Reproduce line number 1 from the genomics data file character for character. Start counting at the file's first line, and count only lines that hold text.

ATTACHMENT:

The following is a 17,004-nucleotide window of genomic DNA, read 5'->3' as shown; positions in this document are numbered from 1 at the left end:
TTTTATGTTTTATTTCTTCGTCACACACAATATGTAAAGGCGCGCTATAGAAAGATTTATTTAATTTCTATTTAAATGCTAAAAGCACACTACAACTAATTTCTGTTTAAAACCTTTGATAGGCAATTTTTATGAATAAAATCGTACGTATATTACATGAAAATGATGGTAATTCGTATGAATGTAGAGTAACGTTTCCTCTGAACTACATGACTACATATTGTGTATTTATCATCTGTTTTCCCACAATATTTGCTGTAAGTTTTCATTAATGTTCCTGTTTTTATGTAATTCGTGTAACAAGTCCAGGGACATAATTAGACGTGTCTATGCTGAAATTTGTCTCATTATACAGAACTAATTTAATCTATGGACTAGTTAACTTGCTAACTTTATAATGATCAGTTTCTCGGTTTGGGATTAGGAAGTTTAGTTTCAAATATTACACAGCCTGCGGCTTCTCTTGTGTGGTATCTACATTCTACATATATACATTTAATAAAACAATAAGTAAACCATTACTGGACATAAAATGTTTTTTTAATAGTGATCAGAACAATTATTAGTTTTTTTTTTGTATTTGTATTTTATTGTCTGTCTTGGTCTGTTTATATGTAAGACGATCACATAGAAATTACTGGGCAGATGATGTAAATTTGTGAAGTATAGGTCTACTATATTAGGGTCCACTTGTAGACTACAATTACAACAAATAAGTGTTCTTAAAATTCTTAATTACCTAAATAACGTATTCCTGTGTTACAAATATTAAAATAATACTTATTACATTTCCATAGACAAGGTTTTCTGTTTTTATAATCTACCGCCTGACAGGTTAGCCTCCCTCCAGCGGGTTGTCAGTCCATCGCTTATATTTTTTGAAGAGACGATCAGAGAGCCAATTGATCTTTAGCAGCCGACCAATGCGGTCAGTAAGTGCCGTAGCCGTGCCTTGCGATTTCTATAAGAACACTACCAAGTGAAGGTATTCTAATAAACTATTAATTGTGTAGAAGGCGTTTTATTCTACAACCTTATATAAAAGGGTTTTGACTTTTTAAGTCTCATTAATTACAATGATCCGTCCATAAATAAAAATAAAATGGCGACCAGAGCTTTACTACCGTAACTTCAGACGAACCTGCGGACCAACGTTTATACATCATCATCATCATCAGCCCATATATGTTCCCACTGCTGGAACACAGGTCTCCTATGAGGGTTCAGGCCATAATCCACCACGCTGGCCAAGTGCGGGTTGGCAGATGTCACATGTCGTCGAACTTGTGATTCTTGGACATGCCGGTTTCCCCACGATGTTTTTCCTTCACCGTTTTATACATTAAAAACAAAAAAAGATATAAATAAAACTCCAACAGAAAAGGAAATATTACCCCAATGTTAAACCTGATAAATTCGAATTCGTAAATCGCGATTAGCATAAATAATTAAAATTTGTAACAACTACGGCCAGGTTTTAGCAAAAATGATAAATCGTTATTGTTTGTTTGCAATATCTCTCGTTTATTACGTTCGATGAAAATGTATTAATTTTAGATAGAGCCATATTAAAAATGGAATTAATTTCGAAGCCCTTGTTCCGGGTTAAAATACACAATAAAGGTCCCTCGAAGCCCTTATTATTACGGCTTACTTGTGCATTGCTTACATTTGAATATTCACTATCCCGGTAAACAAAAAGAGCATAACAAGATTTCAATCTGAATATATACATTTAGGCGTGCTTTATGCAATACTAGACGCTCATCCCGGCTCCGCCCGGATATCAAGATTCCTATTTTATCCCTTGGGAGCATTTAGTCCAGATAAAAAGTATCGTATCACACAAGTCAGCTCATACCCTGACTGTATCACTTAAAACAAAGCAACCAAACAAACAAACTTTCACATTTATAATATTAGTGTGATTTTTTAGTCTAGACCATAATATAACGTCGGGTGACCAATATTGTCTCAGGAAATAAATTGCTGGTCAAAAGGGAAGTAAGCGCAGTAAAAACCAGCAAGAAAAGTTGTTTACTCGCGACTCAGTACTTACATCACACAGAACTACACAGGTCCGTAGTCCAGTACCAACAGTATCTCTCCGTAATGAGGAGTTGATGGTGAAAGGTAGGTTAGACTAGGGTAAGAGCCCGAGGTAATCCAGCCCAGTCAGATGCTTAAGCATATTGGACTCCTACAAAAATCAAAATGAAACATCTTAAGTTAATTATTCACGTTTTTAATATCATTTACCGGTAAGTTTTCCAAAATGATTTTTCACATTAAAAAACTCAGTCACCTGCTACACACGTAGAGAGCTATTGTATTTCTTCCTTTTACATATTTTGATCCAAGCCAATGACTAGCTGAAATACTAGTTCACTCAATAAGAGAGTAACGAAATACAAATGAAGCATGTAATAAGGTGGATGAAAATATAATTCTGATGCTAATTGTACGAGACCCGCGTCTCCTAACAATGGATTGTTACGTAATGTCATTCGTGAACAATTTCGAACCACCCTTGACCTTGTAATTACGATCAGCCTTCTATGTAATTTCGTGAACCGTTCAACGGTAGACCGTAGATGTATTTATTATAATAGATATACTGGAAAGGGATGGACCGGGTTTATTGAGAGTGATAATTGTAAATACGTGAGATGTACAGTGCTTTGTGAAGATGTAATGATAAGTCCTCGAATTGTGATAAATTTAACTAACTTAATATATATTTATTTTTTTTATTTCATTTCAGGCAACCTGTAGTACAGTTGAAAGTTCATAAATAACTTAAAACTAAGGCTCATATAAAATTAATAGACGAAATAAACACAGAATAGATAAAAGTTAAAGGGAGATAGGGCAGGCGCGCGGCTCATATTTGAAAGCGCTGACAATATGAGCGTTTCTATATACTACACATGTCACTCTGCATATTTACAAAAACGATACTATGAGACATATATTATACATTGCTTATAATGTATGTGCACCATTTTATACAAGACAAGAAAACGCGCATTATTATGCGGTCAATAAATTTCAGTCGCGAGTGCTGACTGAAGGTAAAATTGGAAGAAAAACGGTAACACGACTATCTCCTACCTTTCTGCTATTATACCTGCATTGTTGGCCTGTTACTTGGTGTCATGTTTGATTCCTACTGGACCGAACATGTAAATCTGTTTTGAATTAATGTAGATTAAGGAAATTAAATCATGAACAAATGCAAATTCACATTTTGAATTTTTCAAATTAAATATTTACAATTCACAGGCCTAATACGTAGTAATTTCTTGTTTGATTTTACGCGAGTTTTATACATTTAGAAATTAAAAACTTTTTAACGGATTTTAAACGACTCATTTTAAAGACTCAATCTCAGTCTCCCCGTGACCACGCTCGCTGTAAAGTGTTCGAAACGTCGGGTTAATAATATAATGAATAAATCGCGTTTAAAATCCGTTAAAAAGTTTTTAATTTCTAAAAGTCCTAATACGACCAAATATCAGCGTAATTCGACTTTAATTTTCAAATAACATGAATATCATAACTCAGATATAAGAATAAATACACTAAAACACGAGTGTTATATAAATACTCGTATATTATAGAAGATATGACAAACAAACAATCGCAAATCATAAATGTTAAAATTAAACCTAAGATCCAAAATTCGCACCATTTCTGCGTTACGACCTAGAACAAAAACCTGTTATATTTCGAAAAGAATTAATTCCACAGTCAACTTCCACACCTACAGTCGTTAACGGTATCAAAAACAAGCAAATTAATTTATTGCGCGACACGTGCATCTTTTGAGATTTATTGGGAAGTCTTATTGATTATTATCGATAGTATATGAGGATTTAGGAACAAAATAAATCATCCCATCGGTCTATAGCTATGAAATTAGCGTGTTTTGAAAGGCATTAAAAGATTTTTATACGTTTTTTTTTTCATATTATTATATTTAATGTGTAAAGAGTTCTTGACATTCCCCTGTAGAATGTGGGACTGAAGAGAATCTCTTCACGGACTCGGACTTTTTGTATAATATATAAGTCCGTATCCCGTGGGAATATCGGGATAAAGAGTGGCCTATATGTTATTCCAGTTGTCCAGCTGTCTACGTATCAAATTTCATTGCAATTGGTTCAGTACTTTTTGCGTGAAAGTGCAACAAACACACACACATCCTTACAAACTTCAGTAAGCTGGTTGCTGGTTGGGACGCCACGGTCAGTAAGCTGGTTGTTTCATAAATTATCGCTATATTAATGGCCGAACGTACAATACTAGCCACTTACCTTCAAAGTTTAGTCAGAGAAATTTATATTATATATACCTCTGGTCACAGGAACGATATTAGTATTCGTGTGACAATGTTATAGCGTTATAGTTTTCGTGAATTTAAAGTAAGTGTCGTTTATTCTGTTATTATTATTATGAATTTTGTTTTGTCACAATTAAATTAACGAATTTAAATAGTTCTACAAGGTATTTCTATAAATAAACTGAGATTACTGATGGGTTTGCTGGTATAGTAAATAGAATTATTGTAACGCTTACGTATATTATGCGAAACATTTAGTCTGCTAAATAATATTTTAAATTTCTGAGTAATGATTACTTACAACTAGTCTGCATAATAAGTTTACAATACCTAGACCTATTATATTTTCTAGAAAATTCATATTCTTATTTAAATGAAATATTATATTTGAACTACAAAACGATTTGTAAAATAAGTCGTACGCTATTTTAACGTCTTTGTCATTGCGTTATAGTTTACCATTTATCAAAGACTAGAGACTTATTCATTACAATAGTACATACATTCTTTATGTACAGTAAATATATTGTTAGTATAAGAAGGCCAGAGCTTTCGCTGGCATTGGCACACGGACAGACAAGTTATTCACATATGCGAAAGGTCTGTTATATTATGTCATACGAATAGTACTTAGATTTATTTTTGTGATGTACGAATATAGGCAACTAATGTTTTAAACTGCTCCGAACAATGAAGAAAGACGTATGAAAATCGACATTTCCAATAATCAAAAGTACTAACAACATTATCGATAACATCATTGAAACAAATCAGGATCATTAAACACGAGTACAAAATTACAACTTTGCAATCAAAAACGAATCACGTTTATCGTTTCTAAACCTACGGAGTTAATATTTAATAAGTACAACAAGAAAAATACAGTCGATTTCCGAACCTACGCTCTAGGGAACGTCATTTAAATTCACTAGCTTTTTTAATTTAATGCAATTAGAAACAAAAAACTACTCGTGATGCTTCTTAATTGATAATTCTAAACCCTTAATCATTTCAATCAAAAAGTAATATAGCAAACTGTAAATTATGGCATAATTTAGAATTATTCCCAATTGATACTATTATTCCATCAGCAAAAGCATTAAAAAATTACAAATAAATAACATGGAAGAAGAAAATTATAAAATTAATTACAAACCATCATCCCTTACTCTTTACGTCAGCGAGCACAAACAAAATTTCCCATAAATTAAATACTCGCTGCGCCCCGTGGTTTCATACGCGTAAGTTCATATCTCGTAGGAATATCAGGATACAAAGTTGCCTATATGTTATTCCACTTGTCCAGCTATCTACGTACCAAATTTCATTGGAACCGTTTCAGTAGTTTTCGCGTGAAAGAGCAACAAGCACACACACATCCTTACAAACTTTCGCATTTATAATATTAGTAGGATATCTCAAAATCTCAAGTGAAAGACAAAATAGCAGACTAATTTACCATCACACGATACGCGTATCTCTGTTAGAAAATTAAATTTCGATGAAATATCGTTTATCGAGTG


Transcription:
The following is a 17,004-nucleotide window of genomic DNA, read 5'->3' as shown; positions in this document are numbered from 1 at the left end: